The instrument panel is nicely done, with bright chrome rings and moderately sensible scales (140 mph for the speedometer, just over the 6,000-rpm redline for the tachometer, 250 degrees for the actual-temperature thermometer). Gauges are clear day and night and have sizeable sun hoods.
Interior space was quite generous, with very good headroom in front and rear, and excellent legroom as well. The sides of the front seats can be uncomfortable for larger people (who may also find entry and exit in the driver’s seat to be difficult, as the bolsters and wheel get in the way), but are nicely contoured for thinner folk. The rear seats have an unnatural amount of back bolster and, in contrast, little side support.
Even with the front seat pushed back, there was good legroom in the rear. Bins were not so generous, with a small center console (placed too far back to be particularly useful), small map pockets in front, and small, tight nets on the backs of the front seats. The two front and two rear cupholders were of the single-size, moderately-deep variety. The trunk was large enough for four full size suitcases but no more, and the speakers were unprotected from baggage. Overall, the interior looked fairly cheap - dare we say it, rental-car-like -and posed a sharp contrast to the powertrain and chassis. There were no squeaks, rattles, or evidences of wear in our 10,000 mile rental, proof that General Motors may not have styled the interior well but did design and build it well.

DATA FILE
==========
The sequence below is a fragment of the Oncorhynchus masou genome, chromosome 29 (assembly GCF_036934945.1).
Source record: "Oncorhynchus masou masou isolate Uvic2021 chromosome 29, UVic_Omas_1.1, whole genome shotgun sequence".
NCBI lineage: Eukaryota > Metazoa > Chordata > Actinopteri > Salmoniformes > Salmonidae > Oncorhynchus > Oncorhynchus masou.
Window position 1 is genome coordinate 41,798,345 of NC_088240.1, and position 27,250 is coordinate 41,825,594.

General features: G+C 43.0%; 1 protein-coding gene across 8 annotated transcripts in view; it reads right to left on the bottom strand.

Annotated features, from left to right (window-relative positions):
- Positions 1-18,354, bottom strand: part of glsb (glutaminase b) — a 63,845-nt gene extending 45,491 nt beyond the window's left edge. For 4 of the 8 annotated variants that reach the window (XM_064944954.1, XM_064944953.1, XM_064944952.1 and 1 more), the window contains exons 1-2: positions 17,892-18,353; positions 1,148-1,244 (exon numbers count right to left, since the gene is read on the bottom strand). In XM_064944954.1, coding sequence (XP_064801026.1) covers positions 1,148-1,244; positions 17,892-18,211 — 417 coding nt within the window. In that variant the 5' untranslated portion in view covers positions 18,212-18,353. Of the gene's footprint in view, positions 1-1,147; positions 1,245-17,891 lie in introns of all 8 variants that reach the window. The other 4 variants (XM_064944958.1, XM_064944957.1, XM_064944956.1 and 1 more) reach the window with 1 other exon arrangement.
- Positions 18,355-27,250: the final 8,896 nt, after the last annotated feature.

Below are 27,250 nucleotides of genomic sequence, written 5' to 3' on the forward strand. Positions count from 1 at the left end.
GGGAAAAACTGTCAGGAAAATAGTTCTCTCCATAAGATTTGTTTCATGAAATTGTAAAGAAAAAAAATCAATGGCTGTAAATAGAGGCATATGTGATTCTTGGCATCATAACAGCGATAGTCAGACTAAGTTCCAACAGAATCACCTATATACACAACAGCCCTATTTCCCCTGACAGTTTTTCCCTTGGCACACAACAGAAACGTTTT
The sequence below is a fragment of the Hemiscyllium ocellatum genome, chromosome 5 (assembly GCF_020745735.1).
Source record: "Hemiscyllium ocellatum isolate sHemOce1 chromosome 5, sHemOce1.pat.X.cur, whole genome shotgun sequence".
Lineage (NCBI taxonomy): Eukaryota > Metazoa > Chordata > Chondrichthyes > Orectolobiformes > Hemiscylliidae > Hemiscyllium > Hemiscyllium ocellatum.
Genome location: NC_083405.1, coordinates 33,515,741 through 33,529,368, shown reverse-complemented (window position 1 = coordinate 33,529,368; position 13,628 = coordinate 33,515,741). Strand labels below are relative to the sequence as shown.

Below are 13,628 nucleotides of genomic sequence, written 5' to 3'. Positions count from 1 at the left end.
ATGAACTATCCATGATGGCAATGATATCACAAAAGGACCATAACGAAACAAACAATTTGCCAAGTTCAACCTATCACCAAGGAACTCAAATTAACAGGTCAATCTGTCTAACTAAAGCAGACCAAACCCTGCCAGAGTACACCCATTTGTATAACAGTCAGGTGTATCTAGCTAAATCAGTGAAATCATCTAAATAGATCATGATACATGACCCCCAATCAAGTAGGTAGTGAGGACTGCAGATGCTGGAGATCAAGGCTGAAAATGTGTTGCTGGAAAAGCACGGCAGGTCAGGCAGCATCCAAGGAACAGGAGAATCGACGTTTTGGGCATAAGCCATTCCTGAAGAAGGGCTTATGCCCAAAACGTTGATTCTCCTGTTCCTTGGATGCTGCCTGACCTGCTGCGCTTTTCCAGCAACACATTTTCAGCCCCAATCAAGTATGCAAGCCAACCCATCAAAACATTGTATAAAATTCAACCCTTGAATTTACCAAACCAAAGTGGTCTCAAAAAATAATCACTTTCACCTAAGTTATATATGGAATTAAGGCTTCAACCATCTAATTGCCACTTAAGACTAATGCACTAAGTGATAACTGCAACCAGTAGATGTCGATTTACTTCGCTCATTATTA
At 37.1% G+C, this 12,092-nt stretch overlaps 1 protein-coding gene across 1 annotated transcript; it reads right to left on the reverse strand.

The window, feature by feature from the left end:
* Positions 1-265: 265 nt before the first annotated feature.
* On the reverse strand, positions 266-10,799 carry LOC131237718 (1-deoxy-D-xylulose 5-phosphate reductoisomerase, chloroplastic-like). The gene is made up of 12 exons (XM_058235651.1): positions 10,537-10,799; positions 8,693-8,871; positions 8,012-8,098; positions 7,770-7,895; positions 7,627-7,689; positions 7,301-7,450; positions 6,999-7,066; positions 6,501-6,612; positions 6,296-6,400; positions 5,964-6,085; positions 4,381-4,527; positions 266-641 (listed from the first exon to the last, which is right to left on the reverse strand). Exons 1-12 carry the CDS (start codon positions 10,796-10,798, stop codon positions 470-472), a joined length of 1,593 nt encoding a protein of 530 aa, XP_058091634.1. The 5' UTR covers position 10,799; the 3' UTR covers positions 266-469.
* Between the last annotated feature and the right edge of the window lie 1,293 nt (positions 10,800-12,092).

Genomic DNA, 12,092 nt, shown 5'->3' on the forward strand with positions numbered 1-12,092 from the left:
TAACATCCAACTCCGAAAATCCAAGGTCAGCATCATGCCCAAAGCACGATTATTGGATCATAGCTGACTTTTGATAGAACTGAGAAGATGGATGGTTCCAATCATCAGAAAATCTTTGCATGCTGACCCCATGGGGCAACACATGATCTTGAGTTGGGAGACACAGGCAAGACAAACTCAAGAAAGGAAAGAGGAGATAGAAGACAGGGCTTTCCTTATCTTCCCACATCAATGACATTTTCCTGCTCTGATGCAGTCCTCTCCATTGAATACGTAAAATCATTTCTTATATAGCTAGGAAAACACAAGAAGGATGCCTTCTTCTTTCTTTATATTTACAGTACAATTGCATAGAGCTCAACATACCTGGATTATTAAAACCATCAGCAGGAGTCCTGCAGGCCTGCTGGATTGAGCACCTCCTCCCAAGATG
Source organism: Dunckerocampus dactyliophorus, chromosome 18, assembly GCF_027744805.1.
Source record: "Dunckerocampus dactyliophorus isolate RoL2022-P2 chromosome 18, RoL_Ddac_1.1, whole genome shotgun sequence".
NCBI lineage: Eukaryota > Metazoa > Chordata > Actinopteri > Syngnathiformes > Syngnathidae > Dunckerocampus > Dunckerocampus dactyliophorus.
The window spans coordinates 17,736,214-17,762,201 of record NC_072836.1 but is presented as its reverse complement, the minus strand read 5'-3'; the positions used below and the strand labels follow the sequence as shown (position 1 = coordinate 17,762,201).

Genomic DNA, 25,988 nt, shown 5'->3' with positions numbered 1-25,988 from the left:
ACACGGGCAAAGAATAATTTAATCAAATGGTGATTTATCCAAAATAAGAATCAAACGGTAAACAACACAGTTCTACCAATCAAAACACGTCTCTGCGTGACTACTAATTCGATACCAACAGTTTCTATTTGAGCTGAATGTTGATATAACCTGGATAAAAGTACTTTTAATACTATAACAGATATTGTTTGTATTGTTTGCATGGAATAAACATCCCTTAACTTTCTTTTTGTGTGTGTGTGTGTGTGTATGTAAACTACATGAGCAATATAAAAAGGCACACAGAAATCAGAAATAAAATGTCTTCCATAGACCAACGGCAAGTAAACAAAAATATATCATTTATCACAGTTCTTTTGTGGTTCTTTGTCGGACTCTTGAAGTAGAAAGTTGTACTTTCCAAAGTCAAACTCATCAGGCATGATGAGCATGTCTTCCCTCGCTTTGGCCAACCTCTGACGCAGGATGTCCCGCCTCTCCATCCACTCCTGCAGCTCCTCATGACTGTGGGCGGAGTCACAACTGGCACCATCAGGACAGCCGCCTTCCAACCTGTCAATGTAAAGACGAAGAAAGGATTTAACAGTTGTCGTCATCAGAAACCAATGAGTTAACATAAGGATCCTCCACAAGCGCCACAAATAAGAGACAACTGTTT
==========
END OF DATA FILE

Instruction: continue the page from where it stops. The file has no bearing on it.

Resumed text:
Controls were mainly sensible and standard in design, with wheel mounted cruise (including a cancel button). The steering wheel tilted and telescoped, using a manual lever that, when pushed down, freed the driver to push, pull, lift, and lower - something which should only be done while stopped. The pedals went forward and backward with a simple switch control. The oddball was, as one might expect in a GM vehicle, the lights. There were three positions, automatic, driving lights on, and headlights on, as well as an Off position that has to be set each time to the accompaniment of several warnings. The blood-red backlighting comes on when the engine is shut off or when the car feels like putting it on, based on a light sensor, which is an odd and unnecessary design decision, removing control from the driver (it didn't help that the radio/trip computer couldn't be dimmed unless the car decided it was dark enough for backlighting). The use of red lighting is presumably seen as sporty, but it also sometimes gives the impression that a warning light is on, and presumably makes any red warning lights less easily visible; overall it's an affectation, not quite as bad as Volkswagen's purple but still far from making as much sense as the night-vision-safe amber. Visibility was generally quite good, except for the usual rear pillar; the headlights were bright if not particularly well focused, and the sun visors had sliders to block the sun when it came in unusual places. The wipers were an unusual and effective design, but this might have been a Northern-Wisconsin-rental-company addition.
The Pontiac G6 is a surprisingly nice car, but being American means that many people won't consider it, choosing instead to go with a Camry or Accord. That's a shame, because with the exception of pure straight-line acceleration, the G6 is much nicer than either one - except in terms of interior decoration.